3.5 Exploding granules

Particularly undisturbed granules that grow to sufficient size tend to develop dark centers, where the vertical flow reverses. These so called ‘exploding granules’ have been the topic of a number of observational and theoretical papers (e.g., Musman, 1972Jump To The Next Citation PointAllen and Musman, 1973Namba and van Rijsbergen, 1977Jump To The Next Citation PointNamba, 1986Simon and Weiss, 1991Simon et al., 1991a,bRast, 1995Hirzberger et al., 1999Roudier et al., 2001).

As per the discussion in Section 3.3 above, the reason for the phenomenon is the increase with size of the pressure at the center of granules, which is necessary to drive the increasing horizontal flow that results from the requirement of mass conservation. The increase of the density associated with the increasing pressure leads to a negative buoyancy, which eventually reduces the vertical velocity down below the value needed to maintain the surface luminosity. The resulting cooling then accelerates the process, leading to a rapid cooling and reversal of the vertical flow.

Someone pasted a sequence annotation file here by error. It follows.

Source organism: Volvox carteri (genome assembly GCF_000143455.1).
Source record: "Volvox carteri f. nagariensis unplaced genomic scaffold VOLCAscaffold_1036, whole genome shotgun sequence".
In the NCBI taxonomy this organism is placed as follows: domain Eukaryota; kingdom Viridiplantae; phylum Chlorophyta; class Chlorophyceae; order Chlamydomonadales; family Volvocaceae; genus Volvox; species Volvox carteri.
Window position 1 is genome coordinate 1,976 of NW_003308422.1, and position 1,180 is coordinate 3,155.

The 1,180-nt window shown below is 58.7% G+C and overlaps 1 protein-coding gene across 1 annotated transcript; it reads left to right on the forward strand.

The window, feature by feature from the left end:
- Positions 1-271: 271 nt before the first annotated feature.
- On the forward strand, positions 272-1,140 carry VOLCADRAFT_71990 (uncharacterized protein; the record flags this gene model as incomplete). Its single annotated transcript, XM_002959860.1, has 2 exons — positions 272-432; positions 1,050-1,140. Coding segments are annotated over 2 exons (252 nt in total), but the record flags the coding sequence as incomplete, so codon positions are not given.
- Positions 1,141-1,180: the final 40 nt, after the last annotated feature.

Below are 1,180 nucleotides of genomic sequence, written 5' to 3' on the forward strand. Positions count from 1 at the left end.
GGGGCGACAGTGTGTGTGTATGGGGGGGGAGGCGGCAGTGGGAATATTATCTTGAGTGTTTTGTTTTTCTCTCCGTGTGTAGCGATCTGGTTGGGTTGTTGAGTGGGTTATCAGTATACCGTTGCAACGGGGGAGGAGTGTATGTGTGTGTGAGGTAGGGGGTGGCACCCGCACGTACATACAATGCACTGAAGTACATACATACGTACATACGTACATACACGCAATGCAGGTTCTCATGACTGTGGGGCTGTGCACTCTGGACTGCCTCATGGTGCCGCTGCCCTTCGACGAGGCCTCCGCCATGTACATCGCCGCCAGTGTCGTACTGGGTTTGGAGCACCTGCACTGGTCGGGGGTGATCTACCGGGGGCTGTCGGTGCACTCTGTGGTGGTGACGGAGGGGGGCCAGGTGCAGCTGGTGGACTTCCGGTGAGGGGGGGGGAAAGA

Arguments essentially to this effect were given already by Musman (1972) and Namba and van Rijsbergen (1977).

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